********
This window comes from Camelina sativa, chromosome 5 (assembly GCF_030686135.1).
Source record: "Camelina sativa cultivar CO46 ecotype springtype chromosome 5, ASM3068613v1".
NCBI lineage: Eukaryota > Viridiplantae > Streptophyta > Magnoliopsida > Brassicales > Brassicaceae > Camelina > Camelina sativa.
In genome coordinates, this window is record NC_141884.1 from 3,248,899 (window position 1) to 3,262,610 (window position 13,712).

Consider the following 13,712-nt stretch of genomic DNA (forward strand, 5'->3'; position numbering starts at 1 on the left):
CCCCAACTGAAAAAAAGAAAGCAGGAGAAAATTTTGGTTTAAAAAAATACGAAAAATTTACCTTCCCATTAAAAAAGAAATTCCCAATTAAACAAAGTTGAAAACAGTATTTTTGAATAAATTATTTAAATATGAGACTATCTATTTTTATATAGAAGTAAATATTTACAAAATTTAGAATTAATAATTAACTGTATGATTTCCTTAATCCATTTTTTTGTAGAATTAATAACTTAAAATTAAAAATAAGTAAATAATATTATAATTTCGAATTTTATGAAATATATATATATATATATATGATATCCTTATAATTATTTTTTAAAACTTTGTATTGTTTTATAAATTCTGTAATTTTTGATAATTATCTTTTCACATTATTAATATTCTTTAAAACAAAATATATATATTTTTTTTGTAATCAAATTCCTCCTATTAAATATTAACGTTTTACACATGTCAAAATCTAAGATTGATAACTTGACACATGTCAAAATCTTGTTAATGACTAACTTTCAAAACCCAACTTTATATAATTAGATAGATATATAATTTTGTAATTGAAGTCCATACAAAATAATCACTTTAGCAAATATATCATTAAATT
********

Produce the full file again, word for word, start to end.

This window comes from Camelina sativa, chromosome 5 (assembly GCF_030686135.1).
Source record: "Camelina sativa cultivar CO46 ecotype springtype chromosome 5, ASM3068613v1".
NCBI lineage: Eukaryota > Viridiplantae > Streptophyta > Magnoliopsida > Brassicales > Brassicaceae > Camelina > Camelina sativa.
In genome coordinates, this window is record NC_141884.1 from 3,248,899 (window position 1) to 3,262,610 (window position 13,712).

Consider the following 13,712-nt stretch of genomic DNA (forward strand, 5'->3'; position numbering starts at 1 on the left):
CCCCAACTGAAAAAAAGAAAGCAGGAGAAAATTTTGGTTTAAAAAAATACGAAAAATTTACCTTCCCATTAAAAAAGAAATTCCCAATTAAACAAAGTTGAAAACAGTATTTTTGAATAAATTATTTAAATATGAGACTATCTATTTTTATATAGAAGTAAATATTTACAAAATTTAGAATTAATAATTAACTGTATGATTTCCTTAATCCATTTTTTTGTAGAATTAATAACTTAAAATTAAAAATAAGTAAATAATATTATAATTTCGAATTTTATGAAATATATATATATATATATATGATATCCTTATAATTATTTTTTAAAACTTTGTATTGTTTTATAAATTCTGTAATTTTTGATAATTATCTTTTCACATTATTAATATTCTTTAAAACAAAATATATATATTTTTTTTGTAATCAAATTCCTCCTATTAAATATTAACGTTTTACACATGTCAAAATCTAAGATTGATAACTTGACACATGTCAAAATCTTGTTAATGACTAACTTTCAAAACCCAACTTTATATAATTAGATAGATATATAATTTTGTAATTGAAGTCCATACAAAATAATCACTTTAGCAAATATATCATTAAATT